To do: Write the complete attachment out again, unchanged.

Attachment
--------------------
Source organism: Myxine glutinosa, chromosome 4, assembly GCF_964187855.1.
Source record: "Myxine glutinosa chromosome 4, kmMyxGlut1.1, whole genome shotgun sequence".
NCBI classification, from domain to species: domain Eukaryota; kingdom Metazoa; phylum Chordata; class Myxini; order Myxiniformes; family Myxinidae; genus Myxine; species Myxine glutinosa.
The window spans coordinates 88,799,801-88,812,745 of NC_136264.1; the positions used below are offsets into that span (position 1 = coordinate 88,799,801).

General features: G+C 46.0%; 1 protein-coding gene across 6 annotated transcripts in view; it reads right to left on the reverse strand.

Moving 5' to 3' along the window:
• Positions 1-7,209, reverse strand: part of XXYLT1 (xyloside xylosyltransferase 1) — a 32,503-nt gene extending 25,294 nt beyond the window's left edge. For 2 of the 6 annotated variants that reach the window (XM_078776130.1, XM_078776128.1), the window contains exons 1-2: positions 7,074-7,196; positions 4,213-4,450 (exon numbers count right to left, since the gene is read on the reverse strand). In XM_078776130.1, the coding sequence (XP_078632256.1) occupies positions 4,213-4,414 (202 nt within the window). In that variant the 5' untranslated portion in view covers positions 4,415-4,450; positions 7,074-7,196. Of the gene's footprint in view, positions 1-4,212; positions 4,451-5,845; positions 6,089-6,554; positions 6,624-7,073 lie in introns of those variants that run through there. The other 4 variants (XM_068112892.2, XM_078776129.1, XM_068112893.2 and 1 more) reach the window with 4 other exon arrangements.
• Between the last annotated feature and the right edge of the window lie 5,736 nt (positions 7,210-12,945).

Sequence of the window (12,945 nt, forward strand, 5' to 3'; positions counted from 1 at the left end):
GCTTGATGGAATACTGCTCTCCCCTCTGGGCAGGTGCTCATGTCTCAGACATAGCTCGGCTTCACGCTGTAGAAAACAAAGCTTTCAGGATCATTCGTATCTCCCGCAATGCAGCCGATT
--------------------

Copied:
Source organism: Myxine glutinosa, chromosome 4, assembly GCF_964187855.1.
Source record: "Myxine glutinosa chromosome 4, kmMyxGlut1.1, whole genome shotgun sequence".
NCBI classification, from domain to species: domain Eukaryota; kingdom Metazoa; phylum Chordata; class Myxini; order Myxiniformes; family Myxinidae; genus Myxine; species Myxine glutinosa.
The window spans coordinates 88,799,801-88,812,745 of NC_136264.1; the positions used below are offsets into that span (position 1 = coordinate 88,799,801).

General features: G+C 46.0%; 1 protein-coding gene across 6 annotated transcripts in view; it reads right to left on the reverse strand.

Moving 5' to 3' along the window:
• Positions 1-7,209, reverse strand: part of XXYLT1 (xyloside xylosyltransferase 1) — a 32,503-nt gene extending 25,294 nt beyond the window's left edge. For 2 of the 6 annotated variants that reach the window (XM_078776130.1, XM_078776128.1), the window contains exons 1-2: positions 7,074-7,196; positions 4,213-4,450 (exon numbers count right to left, since the gene is read on the reverse strand). In XM_078776130.1, the coding sequence (XP_078632256.1) occupies positions 4,213-4,414 (202 nt within the window). In that variant the 5' untranslated portion in view covers positions 4,415-4,450; positions 7,074-7,196. Of the gene's footprint in view, positions 1-4,212; positions 4,451-5,845; positions 6,089-6,554; positions 6,624-7,073 lie in introns of those variants that run through there. The other 4 variants (XM_068112892.2, XM_078776129.1, XM_068112893.2 and 1 more) reach the window with 4 other exon arrangements.
• Between the last annotated feature and the right edge of the window lie 5,736 nt (positions 7,210-12,945).

Sequence of the window (12,945 nt, forward strand, 5' to 3'; positions counted from 1 at the left end):
GCTTGATGGAATACTGCTCTCCCCTCTGGGCAGGTGCTCATGTCTCAGACATAGCTCGGCTTCACGCTGTAGAAAACAAAGCTTTCAGGATCATTCGTATCTCCCGCAATGCAGCCGATT